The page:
Finland. SUBJECTS-1577 female and 187 male cabin attendants who had worked for the Finnish airline companies.
Standardised incidence ratio; expected number of cases based on national cancer incidences.
A significant excess of breast cancer (standardised incidence ratio 1.87 (95% confidence interval 1.15 to 2.23)) and bone cancer (15.10 (1.82 to 54.40)) was found among female workers. The risk of breast cancer was most prominent 15 years after recruitment. Risks of leukaemia (3.57 (0.43 to 12.9)) and skin melanoma (2.11 (0.43 to 6.15) were not significantly raised. Among men, one lymphoma and one Kaposi's sarcoma were found (expected number of cases 1.6).
Although the lifestyle of cabin attendants is different from that of the reference population--for example, in terms of social status and parity--concentration of the excess risks to primary sites sensitive to radiation suggests that ionising radiation during flights may add to the cancer risk of all flight personnel. Otherwise the lifestyle of cabin attendants did not seem to affect their risks of cancer. Estimates of the effect of reproductive risk factors only partly explained the increased risk of breast cancer. If present estimates of health hazards due to radiation are also valid for cosmic radiation, then the radiation doses of cabin attendants seem too small to account entirely for the observed excess risk.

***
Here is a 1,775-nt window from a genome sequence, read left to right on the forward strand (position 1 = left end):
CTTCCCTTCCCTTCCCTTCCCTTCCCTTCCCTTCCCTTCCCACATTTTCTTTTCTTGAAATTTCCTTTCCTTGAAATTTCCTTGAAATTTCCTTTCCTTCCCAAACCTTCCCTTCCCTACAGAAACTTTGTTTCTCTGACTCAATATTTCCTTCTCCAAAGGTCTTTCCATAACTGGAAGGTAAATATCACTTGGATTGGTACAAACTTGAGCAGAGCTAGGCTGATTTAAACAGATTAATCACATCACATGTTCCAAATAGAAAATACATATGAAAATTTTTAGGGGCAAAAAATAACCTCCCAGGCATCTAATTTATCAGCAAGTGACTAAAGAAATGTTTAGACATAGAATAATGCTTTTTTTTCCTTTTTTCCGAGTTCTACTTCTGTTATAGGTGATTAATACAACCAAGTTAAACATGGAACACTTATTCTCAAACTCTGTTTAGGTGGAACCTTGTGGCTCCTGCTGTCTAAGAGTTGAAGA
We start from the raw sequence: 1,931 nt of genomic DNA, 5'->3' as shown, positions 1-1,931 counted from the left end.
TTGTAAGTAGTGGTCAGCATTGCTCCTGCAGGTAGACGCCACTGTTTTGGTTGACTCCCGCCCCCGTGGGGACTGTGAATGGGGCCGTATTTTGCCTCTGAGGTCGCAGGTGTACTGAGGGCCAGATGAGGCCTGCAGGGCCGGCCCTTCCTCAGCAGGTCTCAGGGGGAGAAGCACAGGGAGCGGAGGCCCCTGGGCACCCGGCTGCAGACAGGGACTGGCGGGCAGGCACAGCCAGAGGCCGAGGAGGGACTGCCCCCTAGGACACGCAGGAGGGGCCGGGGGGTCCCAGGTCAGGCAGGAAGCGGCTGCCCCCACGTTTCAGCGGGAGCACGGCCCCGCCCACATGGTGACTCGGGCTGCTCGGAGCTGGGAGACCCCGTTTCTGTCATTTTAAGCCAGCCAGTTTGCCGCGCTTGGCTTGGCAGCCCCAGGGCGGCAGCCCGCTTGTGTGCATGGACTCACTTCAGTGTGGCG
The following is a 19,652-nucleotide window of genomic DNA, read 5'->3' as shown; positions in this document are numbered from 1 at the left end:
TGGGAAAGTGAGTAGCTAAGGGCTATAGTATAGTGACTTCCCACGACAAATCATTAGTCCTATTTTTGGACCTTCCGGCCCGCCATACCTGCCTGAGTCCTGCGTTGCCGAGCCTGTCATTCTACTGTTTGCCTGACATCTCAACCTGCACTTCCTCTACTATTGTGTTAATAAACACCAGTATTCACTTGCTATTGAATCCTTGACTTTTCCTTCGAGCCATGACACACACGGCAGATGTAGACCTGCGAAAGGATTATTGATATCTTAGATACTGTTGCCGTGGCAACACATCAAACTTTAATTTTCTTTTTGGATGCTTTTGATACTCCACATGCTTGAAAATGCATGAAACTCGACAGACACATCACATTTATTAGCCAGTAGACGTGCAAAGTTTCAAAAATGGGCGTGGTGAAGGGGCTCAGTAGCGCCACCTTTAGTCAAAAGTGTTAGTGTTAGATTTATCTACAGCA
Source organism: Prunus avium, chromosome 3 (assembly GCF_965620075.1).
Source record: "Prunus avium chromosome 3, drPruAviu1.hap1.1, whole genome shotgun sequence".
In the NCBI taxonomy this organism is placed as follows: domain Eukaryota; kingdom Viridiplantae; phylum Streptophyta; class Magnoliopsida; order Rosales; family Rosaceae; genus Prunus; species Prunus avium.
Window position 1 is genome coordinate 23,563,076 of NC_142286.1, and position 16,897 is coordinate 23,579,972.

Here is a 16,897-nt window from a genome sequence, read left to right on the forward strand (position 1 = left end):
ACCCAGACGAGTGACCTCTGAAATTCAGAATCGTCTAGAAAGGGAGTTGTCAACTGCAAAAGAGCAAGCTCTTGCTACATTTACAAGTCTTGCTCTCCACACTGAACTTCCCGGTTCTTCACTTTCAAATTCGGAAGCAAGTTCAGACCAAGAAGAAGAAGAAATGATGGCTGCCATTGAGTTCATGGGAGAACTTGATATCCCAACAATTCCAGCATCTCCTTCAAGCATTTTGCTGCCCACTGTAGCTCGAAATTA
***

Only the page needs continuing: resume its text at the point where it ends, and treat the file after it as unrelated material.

Notes
Cites: Aviat Space Environ Med. 1990 Apr;61(4):299-3022339962
Cites: Acta Oncol. 1994;33(4):365-98018367
Cites: Int J Cancer. 1990 Oct 15;46(4):597-6032145231
Cites: Aviat Space Environ Med. 1989 Nov;60(11):1104-82818404
Cites: Health Phys. 1972 Mar;22(3):225-325015644
Cites: Int J Epidemiol. 1977 Dec;6(4):365-73608799
Comment In: BMJ. 1996 Jan 6;312(7022):53-48555874
Comment In: BMJ. 1996 Jan 6;312(7022):53; author reply 53-48555873
Comment In: BMJ. 1996 Jan 27;312(7025):2538563615
Comment In: BMJ. 1998 Jun 20;316(7148):19029632420
PubMed ID
7549630 View in PubMed
Less detail

21 records – page 1 of 3.